Cuthbert Recreation Project

This project aims to explore the actual making process involved in creating something as small, intricate and beautiful as the maniple that was re-discovered along with a matching stole and a pair of ribbons, in the tomb of St Cuthbert in Durham Cathedral in the 19th century. Although the stole, maniple and ribbons were technically, stylistically and artistically analysed, and the detailed reports were published in the 1956 Battiscombe volume, some questions, particularly around its making, were not fully answered.

I’m particularly interested in questions around the networks needed to gather the materials together, working process including organisation and level of training/ skills sets, timings, materials and their working qualities, as well as the sensory and physical engagement of the embroiderer with the work.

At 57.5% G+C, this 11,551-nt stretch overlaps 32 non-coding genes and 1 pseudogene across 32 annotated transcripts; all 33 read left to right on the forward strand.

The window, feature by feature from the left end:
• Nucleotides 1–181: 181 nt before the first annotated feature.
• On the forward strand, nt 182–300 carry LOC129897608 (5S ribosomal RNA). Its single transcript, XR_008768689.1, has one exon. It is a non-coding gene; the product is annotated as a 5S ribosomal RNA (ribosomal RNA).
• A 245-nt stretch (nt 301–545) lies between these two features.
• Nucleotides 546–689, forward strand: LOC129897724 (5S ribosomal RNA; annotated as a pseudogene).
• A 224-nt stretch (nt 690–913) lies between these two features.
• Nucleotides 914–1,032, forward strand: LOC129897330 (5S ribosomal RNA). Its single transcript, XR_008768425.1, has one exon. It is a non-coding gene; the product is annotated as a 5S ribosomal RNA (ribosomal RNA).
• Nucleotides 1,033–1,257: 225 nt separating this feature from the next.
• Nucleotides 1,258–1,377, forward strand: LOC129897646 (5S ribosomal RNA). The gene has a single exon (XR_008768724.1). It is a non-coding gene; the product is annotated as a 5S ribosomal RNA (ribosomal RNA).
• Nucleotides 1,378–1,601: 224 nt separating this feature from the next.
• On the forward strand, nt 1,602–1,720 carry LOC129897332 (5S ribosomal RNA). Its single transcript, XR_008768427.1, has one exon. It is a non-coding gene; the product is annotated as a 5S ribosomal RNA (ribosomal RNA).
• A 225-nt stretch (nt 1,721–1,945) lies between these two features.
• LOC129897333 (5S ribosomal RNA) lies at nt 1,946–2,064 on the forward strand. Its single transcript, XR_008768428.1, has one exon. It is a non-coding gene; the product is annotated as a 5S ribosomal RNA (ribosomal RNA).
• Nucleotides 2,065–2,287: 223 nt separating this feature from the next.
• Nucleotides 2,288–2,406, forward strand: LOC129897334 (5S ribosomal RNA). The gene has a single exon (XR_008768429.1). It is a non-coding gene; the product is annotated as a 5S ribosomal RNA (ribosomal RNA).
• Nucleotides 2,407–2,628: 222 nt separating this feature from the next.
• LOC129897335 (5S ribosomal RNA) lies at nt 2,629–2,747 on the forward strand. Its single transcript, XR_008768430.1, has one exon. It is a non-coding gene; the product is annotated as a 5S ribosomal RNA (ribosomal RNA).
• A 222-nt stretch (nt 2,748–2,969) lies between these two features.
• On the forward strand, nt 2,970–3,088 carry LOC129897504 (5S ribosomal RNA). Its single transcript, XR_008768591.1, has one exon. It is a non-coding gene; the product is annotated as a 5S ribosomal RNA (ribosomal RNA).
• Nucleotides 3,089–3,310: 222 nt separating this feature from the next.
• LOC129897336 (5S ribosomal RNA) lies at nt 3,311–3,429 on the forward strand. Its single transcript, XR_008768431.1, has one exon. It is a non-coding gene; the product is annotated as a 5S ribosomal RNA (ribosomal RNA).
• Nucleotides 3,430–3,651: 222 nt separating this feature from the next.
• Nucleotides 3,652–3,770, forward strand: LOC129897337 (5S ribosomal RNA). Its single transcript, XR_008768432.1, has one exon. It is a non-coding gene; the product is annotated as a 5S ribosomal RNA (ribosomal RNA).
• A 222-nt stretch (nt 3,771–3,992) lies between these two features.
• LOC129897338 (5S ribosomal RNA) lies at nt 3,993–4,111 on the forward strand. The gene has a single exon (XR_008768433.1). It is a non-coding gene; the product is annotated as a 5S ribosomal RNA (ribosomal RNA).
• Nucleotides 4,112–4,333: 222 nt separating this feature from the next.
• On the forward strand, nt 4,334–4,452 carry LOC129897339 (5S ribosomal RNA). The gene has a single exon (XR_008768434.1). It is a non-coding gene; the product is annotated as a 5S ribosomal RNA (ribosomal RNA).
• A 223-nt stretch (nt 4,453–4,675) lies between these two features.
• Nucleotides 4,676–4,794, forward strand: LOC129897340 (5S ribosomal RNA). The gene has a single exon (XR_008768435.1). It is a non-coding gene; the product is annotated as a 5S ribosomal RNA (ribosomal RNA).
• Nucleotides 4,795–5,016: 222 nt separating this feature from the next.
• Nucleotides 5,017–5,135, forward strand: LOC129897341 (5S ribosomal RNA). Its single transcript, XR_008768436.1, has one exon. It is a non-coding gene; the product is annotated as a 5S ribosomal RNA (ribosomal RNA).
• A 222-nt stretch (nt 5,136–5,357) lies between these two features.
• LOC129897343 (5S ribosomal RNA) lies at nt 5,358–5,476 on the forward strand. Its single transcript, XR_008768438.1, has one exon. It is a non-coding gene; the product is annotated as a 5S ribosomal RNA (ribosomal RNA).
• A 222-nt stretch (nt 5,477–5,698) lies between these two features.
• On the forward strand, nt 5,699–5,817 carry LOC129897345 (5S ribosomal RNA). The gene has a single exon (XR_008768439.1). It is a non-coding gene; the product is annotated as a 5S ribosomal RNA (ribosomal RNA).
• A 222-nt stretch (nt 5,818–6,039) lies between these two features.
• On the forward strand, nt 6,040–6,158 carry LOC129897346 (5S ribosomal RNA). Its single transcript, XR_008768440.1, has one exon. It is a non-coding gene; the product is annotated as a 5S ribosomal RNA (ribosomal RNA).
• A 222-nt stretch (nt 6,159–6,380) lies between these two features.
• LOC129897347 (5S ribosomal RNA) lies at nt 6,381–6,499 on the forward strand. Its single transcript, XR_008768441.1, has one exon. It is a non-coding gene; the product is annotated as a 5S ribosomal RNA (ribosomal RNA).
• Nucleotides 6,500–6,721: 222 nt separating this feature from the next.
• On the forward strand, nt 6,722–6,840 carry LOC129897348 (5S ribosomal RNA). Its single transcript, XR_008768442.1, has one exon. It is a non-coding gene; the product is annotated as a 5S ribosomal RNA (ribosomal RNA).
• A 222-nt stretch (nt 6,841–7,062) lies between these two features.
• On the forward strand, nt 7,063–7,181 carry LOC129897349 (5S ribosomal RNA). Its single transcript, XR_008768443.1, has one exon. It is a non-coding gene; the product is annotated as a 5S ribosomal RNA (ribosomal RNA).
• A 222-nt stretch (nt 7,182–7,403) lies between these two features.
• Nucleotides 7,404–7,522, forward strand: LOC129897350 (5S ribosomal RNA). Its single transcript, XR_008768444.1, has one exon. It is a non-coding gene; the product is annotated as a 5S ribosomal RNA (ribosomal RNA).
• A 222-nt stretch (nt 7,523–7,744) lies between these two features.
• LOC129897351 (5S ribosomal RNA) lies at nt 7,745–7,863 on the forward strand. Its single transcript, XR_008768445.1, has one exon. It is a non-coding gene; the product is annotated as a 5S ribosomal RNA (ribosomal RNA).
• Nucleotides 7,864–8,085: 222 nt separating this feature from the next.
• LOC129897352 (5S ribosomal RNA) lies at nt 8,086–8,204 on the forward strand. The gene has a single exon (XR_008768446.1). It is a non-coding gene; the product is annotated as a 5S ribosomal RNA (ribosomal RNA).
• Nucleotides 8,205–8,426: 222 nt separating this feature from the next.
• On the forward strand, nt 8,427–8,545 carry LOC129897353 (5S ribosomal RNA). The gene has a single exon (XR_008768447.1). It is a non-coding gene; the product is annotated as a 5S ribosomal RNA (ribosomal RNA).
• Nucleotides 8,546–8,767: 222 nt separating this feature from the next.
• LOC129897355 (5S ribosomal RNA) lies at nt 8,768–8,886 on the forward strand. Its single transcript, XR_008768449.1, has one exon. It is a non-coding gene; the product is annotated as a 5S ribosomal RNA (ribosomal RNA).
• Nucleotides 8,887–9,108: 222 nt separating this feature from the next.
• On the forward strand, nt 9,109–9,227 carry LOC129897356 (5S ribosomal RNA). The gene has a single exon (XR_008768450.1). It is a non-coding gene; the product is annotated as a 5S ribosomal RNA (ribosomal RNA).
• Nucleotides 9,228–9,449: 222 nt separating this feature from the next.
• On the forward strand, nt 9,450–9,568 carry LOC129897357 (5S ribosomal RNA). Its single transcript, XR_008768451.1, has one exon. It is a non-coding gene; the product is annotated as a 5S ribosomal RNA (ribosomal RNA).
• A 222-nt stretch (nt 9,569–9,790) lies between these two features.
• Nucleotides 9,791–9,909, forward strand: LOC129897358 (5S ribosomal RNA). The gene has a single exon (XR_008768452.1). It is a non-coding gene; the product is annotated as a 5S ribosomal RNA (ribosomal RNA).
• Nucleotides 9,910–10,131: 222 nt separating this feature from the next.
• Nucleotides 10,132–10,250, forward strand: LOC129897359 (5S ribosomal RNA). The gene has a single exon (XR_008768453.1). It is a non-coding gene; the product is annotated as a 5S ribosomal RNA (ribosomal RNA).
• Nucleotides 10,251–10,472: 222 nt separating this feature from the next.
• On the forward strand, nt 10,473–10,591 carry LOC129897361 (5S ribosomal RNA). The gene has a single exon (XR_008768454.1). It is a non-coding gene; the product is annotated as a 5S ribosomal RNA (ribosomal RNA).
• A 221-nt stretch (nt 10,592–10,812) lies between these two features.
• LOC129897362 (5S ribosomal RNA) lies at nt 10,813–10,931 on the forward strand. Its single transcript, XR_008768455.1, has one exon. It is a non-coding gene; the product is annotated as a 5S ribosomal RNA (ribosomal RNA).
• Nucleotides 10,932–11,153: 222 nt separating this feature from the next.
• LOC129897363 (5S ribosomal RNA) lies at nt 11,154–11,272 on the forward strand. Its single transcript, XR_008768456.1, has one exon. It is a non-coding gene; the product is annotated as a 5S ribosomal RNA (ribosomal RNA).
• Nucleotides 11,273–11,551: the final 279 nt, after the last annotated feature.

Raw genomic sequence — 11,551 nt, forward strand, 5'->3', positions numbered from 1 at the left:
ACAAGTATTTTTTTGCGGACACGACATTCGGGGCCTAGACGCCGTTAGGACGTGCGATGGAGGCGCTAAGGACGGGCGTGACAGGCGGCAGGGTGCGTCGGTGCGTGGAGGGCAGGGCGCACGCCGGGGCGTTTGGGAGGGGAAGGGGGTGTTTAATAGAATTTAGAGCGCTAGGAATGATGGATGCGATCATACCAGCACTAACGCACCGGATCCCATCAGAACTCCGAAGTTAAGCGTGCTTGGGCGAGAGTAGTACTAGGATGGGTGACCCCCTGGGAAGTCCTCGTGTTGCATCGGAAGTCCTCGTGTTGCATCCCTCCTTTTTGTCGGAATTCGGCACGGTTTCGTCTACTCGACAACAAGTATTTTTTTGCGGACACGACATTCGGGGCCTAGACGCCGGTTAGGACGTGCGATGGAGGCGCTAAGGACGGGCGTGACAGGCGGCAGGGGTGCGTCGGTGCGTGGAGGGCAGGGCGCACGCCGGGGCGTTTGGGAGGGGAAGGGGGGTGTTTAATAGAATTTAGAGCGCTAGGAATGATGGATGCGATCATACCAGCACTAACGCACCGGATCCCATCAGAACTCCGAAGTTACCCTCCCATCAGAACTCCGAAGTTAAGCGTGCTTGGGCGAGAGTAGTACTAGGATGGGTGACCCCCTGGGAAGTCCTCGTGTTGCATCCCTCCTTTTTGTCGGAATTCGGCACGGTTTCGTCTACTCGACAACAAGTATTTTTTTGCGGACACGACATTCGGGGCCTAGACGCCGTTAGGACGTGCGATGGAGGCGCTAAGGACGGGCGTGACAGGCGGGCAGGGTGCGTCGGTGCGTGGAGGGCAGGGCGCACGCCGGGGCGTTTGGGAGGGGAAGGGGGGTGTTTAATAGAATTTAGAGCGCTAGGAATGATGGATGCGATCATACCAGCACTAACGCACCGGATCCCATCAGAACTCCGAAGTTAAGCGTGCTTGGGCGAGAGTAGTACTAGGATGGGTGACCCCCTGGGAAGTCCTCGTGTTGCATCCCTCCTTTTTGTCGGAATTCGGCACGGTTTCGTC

In 2017 I applied to the Antiquary Society, London, Janet Arnold Fund for a grant to help me explore these questions. After much work (taking a year in total) sourcing the right materials, an important part of the project in itself, I am now embroidering a section of the maniple, which depicts the deacon Peter.

I intend to publish a full report of my findings once the practical part of the project is complete but in the meantime I upload updates with short progress reports on my Instagram account: alexandramakin2

Today I’ve uploaded two more sets of images and a short photo video charting my progress:

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